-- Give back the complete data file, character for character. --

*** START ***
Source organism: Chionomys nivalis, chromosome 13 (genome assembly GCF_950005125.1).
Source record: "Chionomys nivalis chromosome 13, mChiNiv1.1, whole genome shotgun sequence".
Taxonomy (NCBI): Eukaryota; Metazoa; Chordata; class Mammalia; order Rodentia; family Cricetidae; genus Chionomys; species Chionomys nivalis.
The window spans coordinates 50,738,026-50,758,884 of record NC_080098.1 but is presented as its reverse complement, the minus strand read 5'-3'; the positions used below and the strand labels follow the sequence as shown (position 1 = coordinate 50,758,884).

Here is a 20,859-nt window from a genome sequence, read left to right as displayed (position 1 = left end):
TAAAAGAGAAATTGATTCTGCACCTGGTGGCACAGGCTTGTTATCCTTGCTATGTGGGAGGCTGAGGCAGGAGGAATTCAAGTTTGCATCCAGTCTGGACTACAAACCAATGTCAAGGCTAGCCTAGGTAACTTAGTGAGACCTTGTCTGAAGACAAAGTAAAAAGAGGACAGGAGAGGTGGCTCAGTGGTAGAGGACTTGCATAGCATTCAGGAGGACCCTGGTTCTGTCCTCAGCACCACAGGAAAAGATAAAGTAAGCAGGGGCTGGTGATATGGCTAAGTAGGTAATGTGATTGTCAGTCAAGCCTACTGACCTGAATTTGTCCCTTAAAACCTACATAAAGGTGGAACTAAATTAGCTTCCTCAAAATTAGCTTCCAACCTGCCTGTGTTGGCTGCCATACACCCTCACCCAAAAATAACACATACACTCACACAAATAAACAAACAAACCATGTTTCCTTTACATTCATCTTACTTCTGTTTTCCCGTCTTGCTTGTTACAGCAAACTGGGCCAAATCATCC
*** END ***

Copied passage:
Source organism: Chionomys nivalis, chromosome 13 (genome assembly GCF_950005125.1).
Source record: "Chionomys nivalis chromosome 13, mChiNiv1.1, whole genome shotgun sequence".
Taxonomy (NCBI): Eukaryota; Metazoa; Chordata; class Mammalia; order Rodentia; family Cricetidae; genus Chionomys; species Chionomys nivalis.
The window spans coordinates 50,738,026-50,758,884 of record NC_080098.1 but is presented as its reverse complement, the minus strand read 5'-3'; the positions used below and the strand labels follow the sequence as shown (position 1 = coordinate 50,758,884).

Here is a 20,859-nt window from a genome sequence, read left to right as displayed (position 1 = left end):
TAAAAGAGAAATTGATTCTGCACCTGGTGGCACAGGCTTGTTATCCTTGCTATGTGGGAGGCTGAGGCAGGAGGAATTCAAGTTTGCATCCAGTCTGGACTACAAACCAATGTCAAGGCTAGCCTAGGTAACTTAGTGAGACCTTGTCTGAAGACAAAGTAAAAAGAGGACAGGAGAGGTGGCTCAGTGGTAGAGGACTTGCATAGCATTCAGGAGGACCCTGGTTCTGTCCTCAGCACCACAGGAAAAGATAAAGTAAGCAGGGGCTGGTGATATGGCTAAGTAGGTAATGTGATTGTCAGTCAAGCCTACTGACCTGAATTTGTCCCTTAAAACCTACATAAAGGTGGAACTAAATTAGCTTCCTCAAAATTAGCTTCCAACCTGCCTGTGTTGGCTGCCATACACCCTCACCCAAAAATAACACATACACTCACACAAATAAACAAACAAACCATGTTTCCTTTACATTCATCTTACTTCTGTTTTCCCGTCTTGCTTGTTACAGCAAACTGGGCCAAATCATCC